"But when she reached her first birthday and it was time for her to have the MMR jab, I had qualms. So did many of my friends with babies the same age.
"By this time, all the scare stories (which surfaced in the late 1990s) that the MMR jab could cause autism had been firmly dismissed, and the logical side of me knew that the vaccine was safe and beneficial. But as a mum, I still had nagging doubts."
MMR or separate injections?
"I know my worries weren't based on medical facts, but I was very cautious about going ahead. The decision for Harriet to have the MMR jab ultimately lay on my shoulders and I felt under pressure to make the right choice.
"A friend had looked into having each of the measles, mumps and rubella vaccines as separate single injections, but she told me it was expensive, meant travelling to a private clinic in London and would be six injections, rather than just two, for the MMR course. That, and the fact I knew there was no evidence showing that single injections were any safer than the combined MMR jab, ruled them out as an option."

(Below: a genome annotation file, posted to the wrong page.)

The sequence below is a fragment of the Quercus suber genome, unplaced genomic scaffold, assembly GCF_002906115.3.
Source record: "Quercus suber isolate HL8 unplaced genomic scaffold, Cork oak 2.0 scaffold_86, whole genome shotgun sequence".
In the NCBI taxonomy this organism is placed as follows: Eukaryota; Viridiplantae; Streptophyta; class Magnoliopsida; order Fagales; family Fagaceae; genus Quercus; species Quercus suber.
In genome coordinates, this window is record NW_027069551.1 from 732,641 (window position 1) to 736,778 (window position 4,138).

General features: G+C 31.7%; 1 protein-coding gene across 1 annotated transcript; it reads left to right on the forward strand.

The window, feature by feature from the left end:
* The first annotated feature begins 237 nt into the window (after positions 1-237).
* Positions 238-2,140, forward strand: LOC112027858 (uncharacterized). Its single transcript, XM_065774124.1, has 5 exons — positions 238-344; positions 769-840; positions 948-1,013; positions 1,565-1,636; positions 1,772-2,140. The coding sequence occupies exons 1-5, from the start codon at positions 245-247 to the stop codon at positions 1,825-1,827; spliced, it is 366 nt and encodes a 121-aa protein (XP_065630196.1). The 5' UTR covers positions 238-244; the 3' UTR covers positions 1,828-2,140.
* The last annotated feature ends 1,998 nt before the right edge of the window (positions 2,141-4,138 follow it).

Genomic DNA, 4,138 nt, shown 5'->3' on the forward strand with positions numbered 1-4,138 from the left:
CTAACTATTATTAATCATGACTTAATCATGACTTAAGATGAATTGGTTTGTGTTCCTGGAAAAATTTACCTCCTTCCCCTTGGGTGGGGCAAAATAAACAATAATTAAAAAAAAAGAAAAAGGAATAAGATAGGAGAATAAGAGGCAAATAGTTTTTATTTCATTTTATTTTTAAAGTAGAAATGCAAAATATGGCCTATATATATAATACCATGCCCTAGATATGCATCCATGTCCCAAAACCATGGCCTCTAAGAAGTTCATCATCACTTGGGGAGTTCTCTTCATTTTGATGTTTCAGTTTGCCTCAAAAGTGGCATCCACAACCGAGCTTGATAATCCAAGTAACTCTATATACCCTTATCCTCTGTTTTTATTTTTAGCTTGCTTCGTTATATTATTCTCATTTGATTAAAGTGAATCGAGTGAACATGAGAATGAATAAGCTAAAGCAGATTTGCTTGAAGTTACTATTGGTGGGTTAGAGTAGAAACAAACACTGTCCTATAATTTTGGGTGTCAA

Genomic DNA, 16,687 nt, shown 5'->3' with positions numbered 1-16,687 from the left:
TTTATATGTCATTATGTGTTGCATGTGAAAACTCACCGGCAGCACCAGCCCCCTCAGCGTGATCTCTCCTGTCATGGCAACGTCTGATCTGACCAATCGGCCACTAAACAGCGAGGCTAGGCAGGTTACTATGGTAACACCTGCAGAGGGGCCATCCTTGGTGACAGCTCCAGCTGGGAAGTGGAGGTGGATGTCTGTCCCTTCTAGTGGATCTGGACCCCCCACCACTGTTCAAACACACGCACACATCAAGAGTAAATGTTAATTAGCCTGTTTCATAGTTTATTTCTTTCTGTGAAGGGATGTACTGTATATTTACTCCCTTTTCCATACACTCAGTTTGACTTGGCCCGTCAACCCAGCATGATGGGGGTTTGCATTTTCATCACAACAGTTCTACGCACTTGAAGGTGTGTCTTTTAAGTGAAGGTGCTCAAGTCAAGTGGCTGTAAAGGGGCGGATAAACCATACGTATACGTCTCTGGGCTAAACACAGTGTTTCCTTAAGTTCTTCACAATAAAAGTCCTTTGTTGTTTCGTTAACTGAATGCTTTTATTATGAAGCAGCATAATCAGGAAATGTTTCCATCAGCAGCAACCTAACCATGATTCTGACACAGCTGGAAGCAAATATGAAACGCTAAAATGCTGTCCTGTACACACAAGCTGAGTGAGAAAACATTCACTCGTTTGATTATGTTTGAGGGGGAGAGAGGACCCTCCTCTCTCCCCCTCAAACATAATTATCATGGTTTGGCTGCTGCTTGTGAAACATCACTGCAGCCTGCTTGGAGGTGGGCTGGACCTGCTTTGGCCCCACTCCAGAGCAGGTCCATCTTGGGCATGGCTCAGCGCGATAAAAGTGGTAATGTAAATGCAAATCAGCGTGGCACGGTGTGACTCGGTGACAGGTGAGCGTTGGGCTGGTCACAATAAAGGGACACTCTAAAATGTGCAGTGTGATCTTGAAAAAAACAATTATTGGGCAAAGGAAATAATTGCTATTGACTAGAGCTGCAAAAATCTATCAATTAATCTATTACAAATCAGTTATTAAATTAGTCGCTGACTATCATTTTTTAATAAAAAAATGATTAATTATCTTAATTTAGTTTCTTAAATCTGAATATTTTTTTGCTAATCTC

Finding out the facts on MMR
"I did some research of my own into the pros and cons of vaccination and, from what I read, all the evidence showed that the MMR jab was safe and had no links with autism.
"I talked to a colleague who was a doctor and another friend, who's a nurse. They were both reassuring and said the benefits far outweighed any potential side effects of the MMR jab.
"Once I'd made the decision to go ahead, I never looked back. I probably kept a closer eye on Harriet than usual for a day or two after the jab, but she was absolutely fine and I forgot about it.
"With the recent surge in cases of measles, I'm so relieved Harriet had the MMR jab and is protected. I'll definitely be taking her for her pre-school booster."
Read answers to some of the common MMR questions that parents have.
Find out about potential MMR vaccine side effects.
Article provided by NHS Choices